Saturday, June 27, 2009

Escape in the Fog (Columbia, 1945)

by Mark Gabrish Conlan • Copyright © 2009 by Mark Gabrish Conlan • All rights reserved

The film I picked was Escape in the Fog, which sounded like it was going to be a good melodrama; an early “B” assignment for director Budd Boetticher (still using his full name, Oscar Boetticher, Jr.) at Columbia and starring Otto Kruger and Nina Foch in a script by Aubrey Wisberg. Indeed, it began magnificently with an opening shot of the San Francisco Bay Bridge in the fog; we then see Eileen Carr (Nina Foch) walking along the bridge’s walkway and a police officer accosting her to see if she’s there to commit suicide. (The Bay Bridge never had a walkway and never became known as a site for suicide; scenarist Wisberg probably had it confused with the Golden Gate Bridge.) Then she sees a car pull up with two men attempting to murder a third, and she screams — and then she suddenly wakes up in a hospital bed: the entire previous sequence has been her dream.

She was in the hospital (the place is actually called an “inn” but it seems like some sort of nursing home) because she was a servicewoman (the film was made in early 1945 when the U.S. was still fighting World War II) and the ship she was on was sunk — and she’s been suffering from what the script refers to as “shock” and which would now be called post-traumatic stress disorder. She’s visited by Barry Malcolm (William Wright), a tall actor with a thin moustache who was part of her dream even though she’d never met him before. Alas, from this quite interesting beginning the film degenerates into a standard-issue espionage melodrama, with Paul Devon (Otto Kruger) — who also featured prominently in Eileen’s dream even though she’d never met him before — as the leader of a spy ring which is trying to get its hands on an envelope containing some top-secret documents (we’re never told what they are or why they’re so important, though as Alfred Hitchcock repeatedly explained we never really care what the spies are after anyway).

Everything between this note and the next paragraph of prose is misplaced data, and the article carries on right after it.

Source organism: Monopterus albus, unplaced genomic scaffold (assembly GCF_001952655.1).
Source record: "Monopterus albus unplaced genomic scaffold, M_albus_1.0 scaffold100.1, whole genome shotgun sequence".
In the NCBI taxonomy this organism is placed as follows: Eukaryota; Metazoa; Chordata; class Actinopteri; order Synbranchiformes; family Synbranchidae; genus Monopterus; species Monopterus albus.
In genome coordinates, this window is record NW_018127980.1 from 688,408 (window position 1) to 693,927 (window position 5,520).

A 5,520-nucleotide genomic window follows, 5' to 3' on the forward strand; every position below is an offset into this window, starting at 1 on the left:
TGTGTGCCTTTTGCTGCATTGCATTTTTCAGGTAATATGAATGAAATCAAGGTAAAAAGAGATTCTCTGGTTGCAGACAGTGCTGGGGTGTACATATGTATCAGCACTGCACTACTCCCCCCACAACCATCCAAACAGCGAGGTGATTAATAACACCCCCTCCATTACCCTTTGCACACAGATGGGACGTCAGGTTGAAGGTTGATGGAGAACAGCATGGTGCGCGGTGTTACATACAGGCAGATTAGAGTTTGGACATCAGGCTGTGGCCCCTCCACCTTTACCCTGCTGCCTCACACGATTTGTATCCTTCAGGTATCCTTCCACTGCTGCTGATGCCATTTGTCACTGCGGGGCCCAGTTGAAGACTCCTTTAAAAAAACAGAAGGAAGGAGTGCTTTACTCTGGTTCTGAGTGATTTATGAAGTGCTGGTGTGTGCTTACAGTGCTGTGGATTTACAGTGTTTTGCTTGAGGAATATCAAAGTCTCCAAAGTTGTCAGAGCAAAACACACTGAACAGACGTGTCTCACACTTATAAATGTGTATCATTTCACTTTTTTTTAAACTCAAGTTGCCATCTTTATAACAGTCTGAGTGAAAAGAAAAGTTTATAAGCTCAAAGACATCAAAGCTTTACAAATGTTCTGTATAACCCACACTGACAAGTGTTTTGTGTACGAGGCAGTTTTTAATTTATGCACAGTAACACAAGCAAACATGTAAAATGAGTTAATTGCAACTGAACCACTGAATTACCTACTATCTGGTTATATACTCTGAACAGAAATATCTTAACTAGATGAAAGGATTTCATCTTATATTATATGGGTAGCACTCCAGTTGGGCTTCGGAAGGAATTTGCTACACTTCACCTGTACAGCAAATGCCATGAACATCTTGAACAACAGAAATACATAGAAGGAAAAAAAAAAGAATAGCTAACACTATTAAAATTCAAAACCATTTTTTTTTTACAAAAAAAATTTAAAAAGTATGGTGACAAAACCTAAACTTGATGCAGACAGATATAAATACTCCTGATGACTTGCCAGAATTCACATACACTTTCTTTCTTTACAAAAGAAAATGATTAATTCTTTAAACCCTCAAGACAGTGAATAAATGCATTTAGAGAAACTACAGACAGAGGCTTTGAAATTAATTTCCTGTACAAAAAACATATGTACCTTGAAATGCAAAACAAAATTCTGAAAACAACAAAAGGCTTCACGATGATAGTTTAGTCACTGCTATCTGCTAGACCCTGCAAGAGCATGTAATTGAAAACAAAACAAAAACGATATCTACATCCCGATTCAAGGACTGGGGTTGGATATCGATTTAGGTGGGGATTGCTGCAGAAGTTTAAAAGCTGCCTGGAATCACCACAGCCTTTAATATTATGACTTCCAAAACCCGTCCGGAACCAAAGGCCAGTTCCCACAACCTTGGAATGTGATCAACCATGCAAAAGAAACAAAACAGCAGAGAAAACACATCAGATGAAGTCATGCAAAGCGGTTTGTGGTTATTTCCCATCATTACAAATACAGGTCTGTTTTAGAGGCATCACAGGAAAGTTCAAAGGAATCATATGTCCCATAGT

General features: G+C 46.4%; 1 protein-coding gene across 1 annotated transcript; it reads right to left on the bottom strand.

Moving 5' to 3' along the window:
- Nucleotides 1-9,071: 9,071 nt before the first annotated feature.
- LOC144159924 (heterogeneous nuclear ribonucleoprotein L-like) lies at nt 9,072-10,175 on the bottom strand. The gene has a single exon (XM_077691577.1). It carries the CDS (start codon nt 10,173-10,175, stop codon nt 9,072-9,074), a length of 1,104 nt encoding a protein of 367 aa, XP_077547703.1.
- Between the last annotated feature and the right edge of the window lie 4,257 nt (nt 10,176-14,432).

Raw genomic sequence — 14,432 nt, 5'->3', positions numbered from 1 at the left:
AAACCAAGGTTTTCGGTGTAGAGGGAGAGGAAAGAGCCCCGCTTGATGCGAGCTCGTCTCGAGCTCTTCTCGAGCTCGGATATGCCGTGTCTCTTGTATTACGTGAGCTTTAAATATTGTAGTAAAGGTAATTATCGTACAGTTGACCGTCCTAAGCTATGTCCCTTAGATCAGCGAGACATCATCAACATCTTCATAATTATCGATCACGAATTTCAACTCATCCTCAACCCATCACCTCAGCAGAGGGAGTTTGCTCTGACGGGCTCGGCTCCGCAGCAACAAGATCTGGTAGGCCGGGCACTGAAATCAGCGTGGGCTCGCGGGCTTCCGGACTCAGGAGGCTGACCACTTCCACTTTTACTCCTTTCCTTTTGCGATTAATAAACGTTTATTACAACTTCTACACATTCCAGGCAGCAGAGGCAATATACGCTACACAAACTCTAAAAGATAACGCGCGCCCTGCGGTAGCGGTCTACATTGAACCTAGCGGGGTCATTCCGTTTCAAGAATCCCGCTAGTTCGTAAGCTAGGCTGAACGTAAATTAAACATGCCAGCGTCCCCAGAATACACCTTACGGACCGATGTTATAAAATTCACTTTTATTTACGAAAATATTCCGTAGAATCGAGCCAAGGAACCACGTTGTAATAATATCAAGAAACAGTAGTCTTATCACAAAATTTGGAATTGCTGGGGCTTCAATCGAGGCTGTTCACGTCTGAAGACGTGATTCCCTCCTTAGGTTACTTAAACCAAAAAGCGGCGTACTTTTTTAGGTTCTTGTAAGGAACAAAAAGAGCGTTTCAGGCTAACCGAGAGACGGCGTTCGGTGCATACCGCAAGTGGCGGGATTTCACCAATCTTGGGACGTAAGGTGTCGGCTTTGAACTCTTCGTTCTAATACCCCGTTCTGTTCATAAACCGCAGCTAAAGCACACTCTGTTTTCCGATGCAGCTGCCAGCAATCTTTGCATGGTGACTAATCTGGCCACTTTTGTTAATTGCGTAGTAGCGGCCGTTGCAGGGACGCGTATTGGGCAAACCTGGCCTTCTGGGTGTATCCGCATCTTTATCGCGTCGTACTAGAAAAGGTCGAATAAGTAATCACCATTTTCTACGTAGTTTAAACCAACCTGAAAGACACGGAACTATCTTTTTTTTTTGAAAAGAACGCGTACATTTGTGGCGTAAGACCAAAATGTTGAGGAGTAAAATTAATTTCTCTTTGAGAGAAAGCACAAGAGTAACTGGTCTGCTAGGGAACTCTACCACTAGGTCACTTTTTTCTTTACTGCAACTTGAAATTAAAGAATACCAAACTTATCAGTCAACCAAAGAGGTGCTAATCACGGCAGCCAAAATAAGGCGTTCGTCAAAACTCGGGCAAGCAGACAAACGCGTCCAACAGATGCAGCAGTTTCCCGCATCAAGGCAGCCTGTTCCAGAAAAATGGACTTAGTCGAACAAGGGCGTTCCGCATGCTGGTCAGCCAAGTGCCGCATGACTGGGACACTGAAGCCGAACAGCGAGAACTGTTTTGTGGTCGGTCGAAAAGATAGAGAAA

There’s a charming plot device — anticipating the 1960 film of H. G. Wells’ The Time Machine — in which one of the conspirators works in a shop that does clock and watch repairs and has an endless succession of ticking clocks all going at once, all making noise (when I saw The Time Machine on its first TV showing in the early 1960’s I was traumatized by that sound, and ever since then I have been unable to sleep anywhere within earshot of a ticking clock; all the timepieces in my various bedrooms have had to be silent ones) — but for the most part Escape in the Fog is just another movie, surprisingly flatly photographed and dully directed by the usually interesting Boetticher (it’s quite a comedown from his previous Columbia “B,” the Boston Blackie series entry One Mysterious Night, which had a much better writer, Paul Yawitz), though Aubrey Wisberg is far more to blame for the film’s failure than Boetticher.

This script makes about as much sense as the plot of Mighty Jack, and like that Japanese disaster of a spy movie this one suffers from Wisberg’s conceit that just about all the dramatis personae other than the stalwart hero seem to be participating in the villains’ plot in one way or another. Nina Foch is interesting but came off considerably stronger in some of her other Columbia “B”’s, including My Name Is Julia Ross (creatively directed by Joseph H. Lewis even though the plot is basically a ripoff of the Sherlock Holmes story “The Adventure of the Copper Beeches”), I Love a Mystery and Boston Blackie’s Rendezvous. The rest of the cast — aside from Kruger’s good but well-worn villainy — leaves a lot to be desired, especially William Wright, who’s a decent-looking but singularly boring actor (he dragged down Reveille with Beverly a bit, too, but with Ann Miller as the star and all the guest appearances by major swing and pop musicians and singers of the period, including Frank Sinatra, Duke Ellington and Count Basie, Wright did far less harm to that film than he did here) — and ultimately the dull direction and almost incomprehensible plotting make Escape in the Fog just another “B” that almost totally fails to get any dramatic interest in the theme of premonition stated in that marvelous opening.